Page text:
of the carrot, so you taste more carrot than you do caraway.
-Sometimes if we do caraway in bread, we'll soak it in boiling water first...
-To toughen it.
The trademark big knob of butter.
-Perfect, Mr King.
-These are gonna go into the oven for about five minutes at about 180 degrees.
Take them out, let them rest, and then we're not too far away from plating up.
I've got my garlic sweating down in the butter to make me glaze.
I don't want that to burn though.
I have some hot oil here, cos I reckon a really nice finishing touch
is gonna be a crispy fried sage leaf.
The secret to good vegetables is not to overcook them.
Even though we're gonna puree them, I want to maintain the flavour. Now look...
There's a little snap to it, which means that...
-Oh, that's lovely.
-Elspeth and Colin's.
They're amazing. They're a great example of Oxfordshire ingredients.
They're brilliant. Just about half a jar of that and melt it down.
I'm gonna put some rosemary into that, some salt and pepper and a couple of teaspoons of beef stock.
I've drained the carrots with the caraway seeds.
I'm gonna pop them into a little liquidizer.
And at this point, because of the heat of the carrots, I'm gonna pour some butter in there.
I've put some rosemary in there now.
The jelly's melting. And the garlic and butter...
Kingy, the goat!
That just needs to rest now.
Can't you cope with your loveliness, dude?
-It's got bounce.
-Yes, nice. Nice.
Doing all right.
Into my glaze, I'm just gonna add a couple of spoonfuls of beef stock.
-It's all I've got!
-We're on the road, you know!
That's tempering the jelly to a glaze.
All that remains for this is to be seasoned.
These have been popped from their winter coat of hideousness.
That's why you want the green bits in the middle.
The other outside bits are chewy and horrible.
I'm gonna whack these in here.
Sage leaves, I'm just gonna deep fry those.
They're gonna go crispy and each one is gonna surmount me noisettes. It doesn't take a minute,
like popcorn. There you are, I've got me crispy sage leaves.
All that remains for me to do is to check the seasoning on the glaze.
Get your smackers round that.
Dauphinoise, if I cut a square out like that, and then the other square into three on there...
-Do you want a trick to do that so it doesn't move?
-Have you got a trick?
If you put down a board on top of it and cut round it.
She's got a trick.
If you press that down, the potato's not going to move and then you get a straight line.
Emily, you know we love you in all sorts of weird ways. Look at that.
It seems an awful convoluted way to cut a square of potatoes.
-It's working. It does work.
-I think it's imagination.
This is the quince glaze.
Yeah... Don't want much.
Look at the colour.
Now for the noisettes. Just take the sticks out.
-Quite healthy portions, aren't they?
-They are healthy portions, yes.
I mean, we wouldn't make any money if we had a restaurant!
-So you don't think that's going to melt?
We're not bothered really.
It's almost like having a little bit of chutney on the top.
A little crispy bit of sage leaf, again a texture thing.
That'll break down nicely with the rest of it. Nice textures there as well.
-There we go!
-The presentation there is very impressive.
-Thank you, chef.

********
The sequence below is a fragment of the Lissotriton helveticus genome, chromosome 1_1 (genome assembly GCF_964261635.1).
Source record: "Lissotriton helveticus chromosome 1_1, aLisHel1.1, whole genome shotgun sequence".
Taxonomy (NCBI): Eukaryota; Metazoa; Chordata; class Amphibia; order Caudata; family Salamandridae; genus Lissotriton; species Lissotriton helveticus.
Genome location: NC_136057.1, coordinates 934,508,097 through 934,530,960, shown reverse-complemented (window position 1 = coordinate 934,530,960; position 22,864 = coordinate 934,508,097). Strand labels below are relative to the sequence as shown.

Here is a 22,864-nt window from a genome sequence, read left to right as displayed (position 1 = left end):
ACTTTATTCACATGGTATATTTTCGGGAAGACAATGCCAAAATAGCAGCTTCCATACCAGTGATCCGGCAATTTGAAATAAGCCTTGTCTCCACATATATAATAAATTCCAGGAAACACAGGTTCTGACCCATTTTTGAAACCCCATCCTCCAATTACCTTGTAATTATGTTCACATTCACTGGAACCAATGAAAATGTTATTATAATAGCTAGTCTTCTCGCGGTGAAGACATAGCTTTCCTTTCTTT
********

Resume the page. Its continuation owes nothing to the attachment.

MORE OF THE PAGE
There you have it, we've discovered Oxfordshire on a plate.
So the goat...
-How's it cooked?
-It's perfectly cooked. Pink in the middle.
-The flavours are great.
-Actually it was quite difficult to get the kid here.
Go on girl, keep chewing, keep chewing!
-She's like a dog chewing a caramel!
-The kid flavour was delicious.
The flavours are all very nice. There's a lot of them on the plate.
It's a powerful dish really.
The diners here will taste both dishes, but without any idea who cooked which.
First up is Emily's locally shot partridge with violet potato dumplings.
A taste of Oxfordshire in the flavour of the meat.
It was clearly fresh and very attractive.
The meat was good but very difficult to cut.
The first piece I had was chewy but the next piece was very tender.
I like the way the kale kept its colour.
I don't often have fowl with dumplings, so worthwhile to do.
Mauve potatoes? You expect potatoes to be creamy white.
Some mixed reviews there. We're next in the firing line.
Fingers crossed for our noisettes and goat's cheese dauphinoise.
I live in Oxfordshire and that's the first time I've had kid.
But I must say I'm going to have it again because I did enjoy it.
The flavours were really, really nice.
The meat was just slightly tough.
I found it lovely to eat, except the meat.
We love quince. I don't know if it's goat, but it's very acceptable.
Well, I loved the flavours, I really did, because I have a sweet tooth.
Dauphinoise, creamy and excellent.
Just the meat let it down, I'm afraid.
Hello, good evening. How are you?
Thank you very much. Good people of Oxfordshire, thank you very much for coming today.
We've worked hard in the kitchen.
We have, the three of us, haven't we?
We'd like you to choose which dish you prefer.
Either the partridge or the goat.
Now could we have a show of hands for the partridge, please.
So that's one, two, three, four.
Could we have a show of hands for the auld nanny, the goat, please.
One, two, three, four, five.
Actually Dave and I cooked the goat, Emily cooked the partridge.
But for us, Emily's the winner really, because we're not professional chefs.
We're cooks. Emily's the professional chef.
And we have to say we've learnt so much from you.
-That's very kind, sir.
-You've been such a generous chef.
It's been good fun having you.
That was a close call, and Emily was a great sport.
But without the stunning local produce, we'd never have done it.
Oxfordshire, what a fantastic county.
Subtitles by Red Bee Media Ltd
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Series which follows the Hairy Bikers as they visit a different British county in every episode, sampling the best of local ingredients and meeting the people keeping culinary traditions alive. Si King and Dave Myers explore Oxfordshire, where they resurrect a lost county recipe and cook it for the locals in Henley. They make cheese with rock star Alex James and sample the local quince. Finally, they face a cook-off against top Oxfordshire chef Emily Watkins. Restaurant diners decide whose dish best defines the taste of their county.